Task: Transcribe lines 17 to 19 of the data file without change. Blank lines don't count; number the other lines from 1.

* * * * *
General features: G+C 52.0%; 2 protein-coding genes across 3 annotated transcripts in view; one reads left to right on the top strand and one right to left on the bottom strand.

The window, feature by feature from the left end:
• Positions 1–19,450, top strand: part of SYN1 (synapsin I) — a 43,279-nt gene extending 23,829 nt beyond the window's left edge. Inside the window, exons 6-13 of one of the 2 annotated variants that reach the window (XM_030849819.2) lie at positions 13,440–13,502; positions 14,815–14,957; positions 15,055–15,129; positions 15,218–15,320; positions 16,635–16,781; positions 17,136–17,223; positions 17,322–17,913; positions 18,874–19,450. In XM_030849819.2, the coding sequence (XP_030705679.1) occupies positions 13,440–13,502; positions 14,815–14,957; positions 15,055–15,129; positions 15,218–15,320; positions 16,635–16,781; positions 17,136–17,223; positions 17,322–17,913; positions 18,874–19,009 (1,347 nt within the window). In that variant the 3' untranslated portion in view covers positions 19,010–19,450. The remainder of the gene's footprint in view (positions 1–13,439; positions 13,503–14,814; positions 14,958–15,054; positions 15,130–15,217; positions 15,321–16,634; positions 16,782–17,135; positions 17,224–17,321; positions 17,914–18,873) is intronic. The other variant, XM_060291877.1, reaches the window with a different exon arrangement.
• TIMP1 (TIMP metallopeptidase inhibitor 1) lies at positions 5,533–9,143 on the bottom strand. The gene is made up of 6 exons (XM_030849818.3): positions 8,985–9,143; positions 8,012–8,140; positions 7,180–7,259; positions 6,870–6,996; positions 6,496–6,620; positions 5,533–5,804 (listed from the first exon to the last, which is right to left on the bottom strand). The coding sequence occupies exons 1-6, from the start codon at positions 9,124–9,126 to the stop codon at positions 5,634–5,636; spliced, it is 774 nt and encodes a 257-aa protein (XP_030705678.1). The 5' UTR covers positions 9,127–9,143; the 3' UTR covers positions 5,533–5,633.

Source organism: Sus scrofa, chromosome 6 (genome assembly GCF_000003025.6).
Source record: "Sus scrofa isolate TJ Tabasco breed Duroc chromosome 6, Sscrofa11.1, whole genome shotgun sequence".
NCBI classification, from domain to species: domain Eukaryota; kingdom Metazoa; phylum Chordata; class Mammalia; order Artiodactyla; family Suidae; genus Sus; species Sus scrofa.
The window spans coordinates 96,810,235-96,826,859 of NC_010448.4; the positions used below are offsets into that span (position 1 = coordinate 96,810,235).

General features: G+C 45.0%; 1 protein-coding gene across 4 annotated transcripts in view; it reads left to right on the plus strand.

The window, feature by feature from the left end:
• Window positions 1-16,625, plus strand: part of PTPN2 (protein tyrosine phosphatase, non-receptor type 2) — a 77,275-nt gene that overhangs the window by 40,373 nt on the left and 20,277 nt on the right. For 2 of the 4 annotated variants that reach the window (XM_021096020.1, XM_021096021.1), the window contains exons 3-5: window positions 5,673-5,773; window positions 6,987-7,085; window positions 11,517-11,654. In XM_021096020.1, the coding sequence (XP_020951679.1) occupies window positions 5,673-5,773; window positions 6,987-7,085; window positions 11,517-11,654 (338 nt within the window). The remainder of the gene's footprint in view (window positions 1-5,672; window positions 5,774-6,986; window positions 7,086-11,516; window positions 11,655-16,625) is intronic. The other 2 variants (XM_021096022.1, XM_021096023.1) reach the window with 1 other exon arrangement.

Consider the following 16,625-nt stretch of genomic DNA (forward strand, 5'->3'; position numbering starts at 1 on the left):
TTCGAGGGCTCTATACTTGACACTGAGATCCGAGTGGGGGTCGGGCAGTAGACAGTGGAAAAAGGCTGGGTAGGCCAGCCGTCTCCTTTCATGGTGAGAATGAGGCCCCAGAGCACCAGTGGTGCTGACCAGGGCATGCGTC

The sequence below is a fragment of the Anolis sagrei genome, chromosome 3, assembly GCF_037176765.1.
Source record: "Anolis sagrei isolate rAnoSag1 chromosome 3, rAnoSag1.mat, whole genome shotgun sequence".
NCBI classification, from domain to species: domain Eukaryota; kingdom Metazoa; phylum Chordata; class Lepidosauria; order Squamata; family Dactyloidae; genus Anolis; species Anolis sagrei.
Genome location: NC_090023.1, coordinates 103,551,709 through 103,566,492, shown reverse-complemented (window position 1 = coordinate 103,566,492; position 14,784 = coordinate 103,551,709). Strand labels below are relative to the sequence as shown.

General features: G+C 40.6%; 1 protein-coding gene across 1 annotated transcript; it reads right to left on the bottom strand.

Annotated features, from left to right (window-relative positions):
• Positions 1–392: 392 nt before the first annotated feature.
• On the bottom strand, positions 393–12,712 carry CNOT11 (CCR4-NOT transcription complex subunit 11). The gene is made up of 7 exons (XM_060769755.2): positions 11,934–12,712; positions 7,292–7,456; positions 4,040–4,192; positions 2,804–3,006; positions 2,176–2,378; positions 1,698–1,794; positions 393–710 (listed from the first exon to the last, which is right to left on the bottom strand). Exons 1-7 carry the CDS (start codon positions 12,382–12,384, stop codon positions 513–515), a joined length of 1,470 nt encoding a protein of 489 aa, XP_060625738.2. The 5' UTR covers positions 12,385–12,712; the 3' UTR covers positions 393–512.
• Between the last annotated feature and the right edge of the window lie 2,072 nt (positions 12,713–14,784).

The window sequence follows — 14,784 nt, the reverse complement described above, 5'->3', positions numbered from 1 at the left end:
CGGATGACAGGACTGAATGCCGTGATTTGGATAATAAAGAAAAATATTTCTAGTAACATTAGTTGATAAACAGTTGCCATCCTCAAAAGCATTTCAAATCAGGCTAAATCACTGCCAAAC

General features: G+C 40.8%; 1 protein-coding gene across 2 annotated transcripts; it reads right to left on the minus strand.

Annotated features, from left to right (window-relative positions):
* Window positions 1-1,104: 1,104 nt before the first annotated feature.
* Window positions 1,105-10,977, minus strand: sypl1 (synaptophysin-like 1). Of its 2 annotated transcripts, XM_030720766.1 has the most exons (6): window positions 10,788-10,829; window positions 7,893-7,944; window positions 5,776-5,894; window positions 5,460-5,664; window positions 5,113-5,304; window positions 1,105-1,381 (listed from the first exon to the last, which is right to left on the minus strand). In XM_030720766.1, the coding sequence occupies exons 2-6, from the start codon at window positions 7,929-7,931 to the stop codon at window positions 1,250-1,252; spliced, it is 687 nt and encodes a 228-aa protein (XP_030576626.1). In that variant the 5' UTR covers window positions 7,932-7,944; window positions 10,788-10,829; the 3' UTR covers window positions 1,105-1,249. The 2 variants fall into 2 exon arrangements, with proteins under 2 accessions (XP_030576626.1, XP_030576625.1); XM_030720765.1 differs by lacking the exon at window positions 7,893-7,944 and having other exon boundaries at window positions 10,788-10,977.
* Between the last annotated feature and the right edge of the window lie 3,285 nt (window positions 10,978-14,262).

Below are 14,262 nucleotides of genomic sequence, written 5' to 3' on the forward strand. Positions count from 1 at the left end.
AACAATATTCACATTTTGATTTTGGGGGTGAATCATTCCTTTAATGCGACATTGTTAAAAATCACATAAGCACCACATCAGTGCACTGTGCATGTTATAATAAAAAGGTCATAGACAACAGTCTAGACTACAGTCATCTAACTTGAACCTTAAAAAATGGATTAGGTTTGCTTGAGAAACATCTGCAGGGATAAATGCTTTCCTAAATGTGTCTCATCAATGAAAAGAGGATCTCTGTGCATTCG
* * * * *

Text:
Genome location: NC_090023.1, coordinates 103,551,709 through 103,566,492, shown reverse-complemented (window position 1 = coordinate 103,566,492; position 14,784 = coordinate 103,551,709). Strand labels below are relative to the sequence as shown.

General features: G+C 40.6%; 1 protein-coding gene across 1 annotated transcript; it reads right to left on the bottom strand.

Annotated features, from left to right (window-relative positions):